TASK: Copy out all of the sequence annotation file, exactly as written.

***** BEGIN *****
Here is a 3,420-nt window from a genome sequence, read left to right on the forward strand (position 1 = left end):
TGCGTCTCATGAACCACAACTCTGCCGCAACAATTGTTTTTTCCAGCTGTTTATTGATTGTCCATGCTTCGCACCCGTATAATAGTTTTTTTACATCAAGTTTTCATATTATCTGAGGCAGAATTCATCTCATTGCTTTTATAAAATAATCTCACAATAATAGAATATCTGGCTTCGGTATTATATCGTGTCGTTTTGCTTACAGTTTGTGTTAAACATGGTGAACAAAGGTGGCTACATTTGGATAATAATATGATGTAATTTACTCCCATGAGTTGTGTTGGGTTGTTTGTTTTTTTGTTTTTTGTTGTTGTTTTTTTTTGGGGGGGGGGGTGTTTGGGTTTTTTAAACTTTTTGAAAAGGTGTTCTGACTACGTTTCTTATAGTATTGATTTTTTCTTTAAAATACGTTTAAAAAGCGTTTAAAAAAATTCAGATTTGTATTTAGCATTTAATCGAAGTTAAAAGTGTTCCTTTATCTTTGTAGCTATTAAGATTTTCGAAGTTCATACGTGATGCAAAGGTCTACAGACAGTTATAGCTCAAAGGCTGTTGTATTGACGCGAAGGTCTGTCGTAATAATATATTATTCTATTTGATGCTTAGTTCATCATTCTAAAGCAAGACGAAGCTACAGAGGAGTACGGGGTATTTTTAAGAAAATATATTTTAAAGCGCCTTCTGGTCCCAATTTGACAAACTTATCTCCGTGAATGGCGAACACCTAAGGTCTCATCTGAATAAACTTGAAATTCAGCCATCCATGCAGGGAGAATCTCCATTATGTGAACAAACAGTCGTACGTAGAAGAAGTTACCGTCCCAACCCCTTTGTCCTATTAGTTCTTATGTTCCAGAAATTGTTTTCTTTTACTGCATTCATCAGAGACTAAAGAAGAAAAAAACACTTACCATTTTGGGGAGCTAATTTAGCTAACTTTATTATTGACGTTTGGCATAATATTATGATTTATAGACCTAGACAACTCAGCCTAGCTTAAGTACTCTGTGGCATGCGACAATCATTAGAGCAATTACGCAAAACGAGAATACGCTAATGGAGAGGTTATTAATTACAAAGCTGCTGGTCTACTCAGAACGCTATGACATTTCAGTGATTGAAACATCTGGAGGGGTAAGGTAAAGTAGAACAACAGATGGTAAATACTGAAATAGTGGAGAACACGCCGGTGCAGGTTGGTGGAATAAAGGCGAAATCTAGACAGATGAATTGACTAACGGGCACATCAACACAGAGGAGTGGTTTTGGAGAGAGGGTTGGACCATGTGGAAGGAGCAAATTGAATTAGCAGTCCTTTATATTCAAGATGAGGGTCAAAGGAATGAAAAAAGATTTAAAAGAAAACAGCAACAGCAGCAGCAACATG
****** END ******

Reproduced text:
Here is a 3,420-nt window from a genome sequence, read left to right on the forward strand (position 1 = left end):
TGCGTCTCATGAACCACAACTCTGCCGCAACAATTGTTTTTTCCAGCTGTTTATTGATTGTCCATGCTTCGCACCCGTATAATAGTTTTTTTACATCAAGTTTTCATATTATCTGAGGCAGAATTCATCTCATTGCTTTTATAAAATAATCTCACAATAATAGAATATCTGGCTTCGGTATTATATCGTGTCGTTTTGCTTACAGTTTGTGTTAAACATGGTGAACAAAGGTGGCTACATTTGGATAATAATATGATGTAATTTACTCCCATGAGTTGTGTTGGGTTGTTTGTTTTTTTGTTTTTTGTTGTTGTTTTTTTTTGGGGGGGGGGGTGTTTGGGTTTTTTAAACTTTTTGAAAAGGTGTTCTGACTACGTTTCTTATAGTATTGATTTTTTCTTTAAAATACGTTTAAAAAGCGTTTAAAAAAATTCAGATTTGTATTTAGCATTTAATCGAAGTTAAAAGTGTTCCTTTATCTTTGTAGCTATTAAGATTTTCGAAGTTCATACGTGATGCAAAGGTCTACAGACAGTTATAGCTCAAAGGCTGTTGTATTGACGCGAAGGTCTGTCGTAATAATATATTATTCTATTTGATGCTTAGTTCATCATTCTAAAGCAAGACGAAGCTACAGAGGAGTACGGGGTATTTTTAAGAAAATATATTTTAAAGCGCCTTCTGGTCCCAATTTGACAAACTTATCTCCGTGAATGGCGAACACCTAAGGTCTCATCTGAATAAACTTGAAATTCAGCCATCCATGCAGGGAGAATCTCCATTATGTGAACAAACAGTCGTACGTAGAAGAAGTTACCGTCCCAACCCCTTTGTCCTATTAGTTCTTATGTTCCAGAAATTGTTTTCTTTTACTGCATTCATCAGAGACTAAAGAAGAAAAAAACACTTACCATTTTGGGGAGCTAATTTAGCTAACTTTATTATTGACGTTTGGCATAATATTATGATTTATAGACCTAGACAACTCAGCCTAGCTTAAGTACTCTGTGGCATGCGACAATCATTAGAGCAATTACGCAAAACGAGAATACGCTAATGGAGAGGTTATTAATTACAAAGCTGCTGGTCTACTCAGAACGCTATGACATTTCAGTGATTGAAACATCTGGAGGGGTAAGGTAAAGTAGAACAACAGATGGTAAATACTGAAATAGTGGAGAACACGCCGGTGCAGGTTGGTGGAATAAAGGCGAAATCTAGACAGATGAATTGACTAACGGGCACATCAACACAGAGGAGTGGTTTTGGAGAGAGGGTTGGACCATGTGGAAGGAGCAAATTGAATTAGCAGTCCTTTATATTCAAGATGAGGGTCAAAGGAATGAAAAAAGATTTAAAAGAAAACAGCAACAGCAGCAGCAACATG